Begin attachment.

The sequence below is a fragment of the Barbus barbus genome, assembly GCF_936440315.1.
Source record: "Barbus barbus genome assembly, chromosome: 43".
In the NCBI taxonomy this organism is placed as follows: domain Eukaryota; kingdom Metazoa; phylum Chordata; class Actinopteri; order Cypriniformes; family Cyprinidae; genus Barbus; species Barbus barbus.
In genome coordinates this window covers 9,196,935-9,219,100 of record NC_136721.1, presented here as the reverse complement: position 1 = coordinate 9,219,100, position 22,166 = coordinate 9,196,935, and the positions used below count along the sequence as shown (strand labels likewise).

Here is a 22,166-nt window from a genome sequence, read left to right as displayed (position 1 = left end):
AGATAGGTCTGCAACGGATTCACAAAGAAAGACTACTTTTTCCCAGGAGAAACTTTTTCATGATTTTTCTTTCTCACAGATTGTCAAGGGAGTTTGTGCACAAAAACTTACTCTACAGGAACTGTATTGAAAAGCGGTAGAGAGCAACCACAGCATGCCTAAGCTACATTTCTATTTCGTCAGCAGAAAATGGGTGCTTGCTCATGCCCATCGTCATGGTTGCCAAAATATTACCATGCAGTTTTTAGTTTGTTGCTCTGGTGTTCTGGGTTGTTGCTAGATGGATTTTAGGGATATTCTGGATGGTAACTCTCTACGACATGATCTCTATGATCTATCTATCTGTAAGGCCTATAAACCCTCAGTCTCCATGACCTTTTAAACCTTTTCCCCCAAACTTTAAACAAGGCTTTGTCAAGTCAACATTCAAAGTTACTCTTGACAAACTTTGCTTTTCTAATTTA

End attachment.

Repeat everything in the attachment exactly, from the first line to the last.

The sequence below is a fragment of the Barbus barbus genome, assembly GCF_936440315.1.
Source record: "Barbus barbus genome assembly, chromosome: 43".
In the NCBI taxonomy this organism is placed as follows: domain Eukaryota; kingdom Metazoa; phylum Chordata; class Actinopteri; order Cypriniformes; family Cyprinidae; genus Barbus; species Barbus barbus.
In genome coordinates this window covers 9,196,935-9,219,100 of record NC_136721.1, presented here as the reverse complement: position 1 = coordinate 9,219,100, position 22,166 = coordinate 9,196,935, and the positions used below count along the sequence as shown (strand labels likewise).

Here is a 22,166-nt window from a genome sequence, read left to right as displayed (position 1 = left end):
AGATAGGTCTGCAACGGATTCACAAAGAAAGACTACTTTTTCCCAGGAGAAACTTTTTCATGATTTTTCTTTCTCACAGATTGTCAAGGGAGTTTGTGCACAAAAACTTACTCTACAGGAACTGTATTGAAAAGCGGTAGAGAGCAACCACAGCATGCCTAAGCTACATTTCTATTTCGTCAGCAGAAAATGGGTGCTTGCTCATGCCCATCGTCATGGTTGCCAAAATATTACCATGCAGTTTTTAGTTTGTTGCTCTGGTGTTCTGGGTTGTTGCTAGATGGATTTTAGGGATATTCTGGATGGTAACTCTCTACGACATGATCTCTATGATCTATCTATCTGTAAGGCCTATAAACCCTCAGTCTCCATGACCTTTTAAACCTTTTCCCCCAAACTTTAAACAAGGCTTTGTCAAGTCAACATTCAAAGTTACTCTTGACAAACTTTGCTTTTCTAATTTA